• It is difficult for researchers to obtain access to the types of cannabis products necessary to address questions surrounding the health effects of human cannabis consumption;
  • A diverse network of funders is needed to help support the necessary research efforts;
  • Improvements and standardization of research methodologies will be needed to develop conclusive evidence for the short- and long-term health effects of cannabis use.

This is a key take away point. If there’s one thing that everyone can agree on when it comes to cannabis, it should be that we need to do the research necessary to inform ourselves about its health effects. But this is very difficult to do in practice because of cannabis’ absurd designation as a Schedule I controlled substance. Because this report identifies multiple medical applications supported by conclusive evidence, it directly contradicts the Schedule I designation the federal government places on cannabis.


Here’s Why the DEA Will Never Reschedule Cannabis

Important Caveats

There are three big caveats I think we should keep in mind when reading this report:

Caveat 1: When reviewing human studies, members of the committee looked for statistical associations between cannabis use and health outcomes, but they did not attempt to evaluate whether significant associations were due to cannabis use causing a specific health outcome or whether cannabis use and that outcome were associated for some other reason, such as a common underlying cause. This is a key weakness when we only consider human studies involving a Schedule I substance: the findings are usually correlational and thus prevent us from drawing conclusions about cause-and-effect.

Caveat 2: Many human studies rely on self-reporting of cannabis usage. This is a huge caveat for many human studies, as any conclusions drawn about the effects of light, moderate, or heavy cannabis use rest on the assumption that subjects are accurately reporting their consumption.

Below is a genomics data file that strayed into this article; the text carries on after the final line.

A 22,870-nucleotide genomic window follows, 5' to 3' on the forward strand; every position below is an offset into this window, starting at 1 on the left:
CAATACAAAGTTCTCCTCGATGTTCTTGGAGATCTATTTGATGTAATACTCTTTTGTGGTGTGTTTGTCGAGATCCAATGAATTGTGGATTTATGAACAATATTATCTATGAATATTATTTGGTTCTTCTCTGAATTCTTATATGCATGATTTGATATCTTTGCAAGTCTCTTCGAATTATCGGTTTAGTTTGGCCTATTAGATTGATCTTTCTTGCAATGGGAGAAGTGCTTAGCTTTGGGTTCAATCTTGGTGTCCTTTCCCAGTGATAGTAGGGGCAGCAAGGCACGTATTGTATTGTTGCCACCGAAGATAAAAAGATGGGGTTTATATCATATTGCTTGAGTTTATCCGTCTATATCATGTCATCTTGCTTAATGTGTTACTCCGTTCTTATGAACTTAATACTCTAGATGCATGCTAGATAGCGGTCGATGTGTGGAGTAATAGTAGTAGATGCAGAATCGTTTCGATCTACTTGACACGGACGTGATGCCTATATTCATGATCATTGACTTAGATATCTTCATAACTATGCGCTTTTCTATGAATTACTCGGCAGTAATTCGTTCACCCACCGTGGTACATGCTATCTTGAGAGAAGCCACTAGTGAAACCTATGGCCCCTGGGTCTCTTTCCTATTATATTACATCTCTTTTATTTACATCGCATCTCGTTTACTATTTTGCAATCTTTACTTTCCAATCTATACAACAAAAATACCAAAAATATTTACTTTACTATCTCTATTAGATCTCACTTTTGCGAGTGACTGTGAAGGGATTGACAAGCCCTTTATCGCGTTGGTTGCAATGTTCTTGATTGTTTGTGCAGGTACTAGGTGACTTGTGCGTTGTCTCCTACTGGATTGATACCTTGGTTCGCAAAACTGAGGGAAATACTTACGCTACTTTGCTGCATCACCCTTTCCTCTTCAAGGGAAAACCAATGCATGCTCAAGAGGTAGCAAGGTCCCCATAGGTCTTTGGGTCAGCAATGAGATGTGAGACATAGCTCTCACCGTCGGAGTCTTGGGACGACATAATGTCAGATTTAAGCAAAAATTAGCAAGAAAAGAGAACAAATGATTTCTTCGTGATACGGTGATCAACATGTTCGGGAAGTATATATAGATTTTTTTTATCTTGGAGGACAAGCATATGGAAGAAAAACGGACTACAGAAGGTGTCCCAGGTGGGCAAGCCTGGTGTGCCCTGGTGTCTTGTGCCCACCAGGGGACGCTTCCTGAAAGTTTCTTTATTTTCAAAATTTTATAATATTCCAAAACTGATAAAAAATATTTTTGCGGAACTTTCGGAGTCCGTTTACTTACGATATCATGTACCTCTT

Caveat 3: The committee explicitly decided to not consider basic research studies. That helped simplify the gargantuan task of evaluating tens of thousands of research abstracts. There are many thousands of basic research studies out there (both test tube and animal studies), and considering these would have been incredibly time- and labor-intensive. While that basic research isn’t conducted in humans, it does allow us to dig deeper into mechanisms of action and establish cause-and-effect relationships. There’s a lot of interesting and compelling basic research out there that should inform the direction of human clinical research. This represents a huge knowledge gap in the report.

Below, I’ll walk us through the chapter highlights of the 11 chapters of the report. The basic conclusions reached by the committee are listed as bullet points, with my own commentary below them, including what we should take away and any important caveats we should keep in mind. Each heading below corresponds to one chapter of the report focused on a specific health concern.

woman's hands holding leafs of medicine marijuana

Therapeutic Effects of Cannabis

  • Oral cannabinoids are effective at treating chemotherapy-induced nausea and vomiting in adults.
  • Adults with chronic pain are more likely to experience clinically significant levels of pain reduction when treated with cannabis or cannabinoids.
  • Oral cannabinoids provide improvement for adults with MS-related spasticity.